For some, that means bitcoin can never achieve ubiquity.
“Economies perform better when they have managed monetary policies,” the Bank of England’s chief cashier, Chris Salmon, said at an event to discuss bitcoin last week. “As a result, it will never be more than an alternative [to state-backed money].”
To macroeconomists, bitcoin is not scary because it enables crime, or eases tax dodging. It is scary because a world where it is used for all transactions is one where the ability of a central bank to guide the economy is destroyed, by design.
For bitcoin developer Hearn, that is not a concern.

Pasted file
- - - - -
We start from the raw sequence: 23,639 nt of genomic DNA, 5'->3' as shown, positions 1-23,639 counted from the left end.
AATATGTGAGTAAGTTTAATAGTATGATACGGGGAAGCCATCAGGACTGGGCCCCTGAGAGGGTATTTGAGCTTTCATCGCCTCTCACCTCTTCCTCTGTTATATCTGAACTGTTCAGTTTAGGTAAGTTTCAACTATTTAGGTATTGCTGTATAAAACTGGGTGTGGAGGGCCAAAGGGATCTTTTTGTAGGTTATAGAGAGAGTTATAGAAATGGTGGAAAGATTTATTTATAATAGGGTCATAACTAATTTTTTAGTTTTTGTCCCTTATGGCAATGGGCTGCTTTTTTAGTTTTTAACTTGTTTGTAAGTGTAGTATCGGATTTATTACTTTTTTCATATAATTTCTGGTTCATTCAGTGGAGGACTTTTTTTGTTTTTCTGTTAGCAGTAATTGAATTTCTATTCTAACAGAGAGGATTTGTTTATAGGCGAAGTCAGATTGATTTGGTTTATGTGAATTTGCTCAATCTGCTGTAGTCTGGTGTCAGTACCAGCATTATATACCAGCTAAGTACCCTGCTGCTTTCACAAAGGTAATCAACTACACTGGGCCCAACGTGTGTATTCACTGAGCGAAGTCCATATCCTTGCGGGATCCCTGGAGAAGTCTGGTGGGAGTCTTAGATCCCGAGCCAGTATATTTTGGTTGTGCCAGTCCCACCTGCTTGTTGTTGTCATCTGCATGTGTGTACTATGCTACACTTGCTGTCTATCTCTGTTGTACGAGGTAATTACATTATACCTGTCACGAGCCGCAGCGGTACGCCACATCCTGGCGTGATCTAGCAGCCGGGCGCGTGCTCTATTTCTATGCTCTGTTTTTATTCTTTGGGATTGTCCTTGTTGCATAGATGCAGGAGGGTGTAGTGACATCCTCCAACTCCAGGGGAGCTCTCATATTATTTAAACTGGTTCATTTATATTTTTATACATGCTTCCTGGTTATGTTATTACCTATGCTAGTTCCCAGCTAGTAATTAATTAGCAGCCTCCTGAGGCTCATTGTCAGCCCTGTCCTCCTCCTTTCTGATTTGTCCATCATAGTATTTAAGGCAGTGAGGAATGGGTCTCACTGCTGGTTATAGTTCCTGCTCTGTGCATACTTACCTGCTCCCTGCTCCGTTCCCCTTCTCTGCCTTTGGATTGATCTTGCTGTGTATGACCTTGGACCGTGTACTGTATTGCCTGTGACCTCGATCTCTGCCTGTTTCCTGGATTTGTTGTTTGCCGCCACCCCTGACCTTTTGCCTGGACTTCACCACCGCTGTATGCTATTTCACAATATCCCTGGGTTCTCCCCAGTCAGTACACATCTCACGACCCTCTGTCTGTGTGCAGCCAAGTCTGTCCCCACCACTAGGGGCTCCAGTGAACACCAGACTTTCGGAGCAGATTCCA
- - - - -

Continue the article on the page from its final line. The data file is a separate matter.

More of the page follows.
“Bitcoin’s monetary policy would only be relevant if it were to be adopted by an entire economy, which isn’t going to happen any time soon,” he said.
Already, alternatives based on bitcoin have sprung up. For instance, litecoin speeds up transaction processing and freicoin introduces measures to stop people hoarding their money, but both are essentially the same technology, “forked” from the original. There is even nothing to stop a nation state declaring its own version of bitcoin as legal tender.
So even if the currency of the future looks like bitcoin, it might end up being a distant successor of the pioneer.
“Is the technology of bitcoin a window into the future?” Birch asked, adding: “Yes. Is bitcoin itself? No.”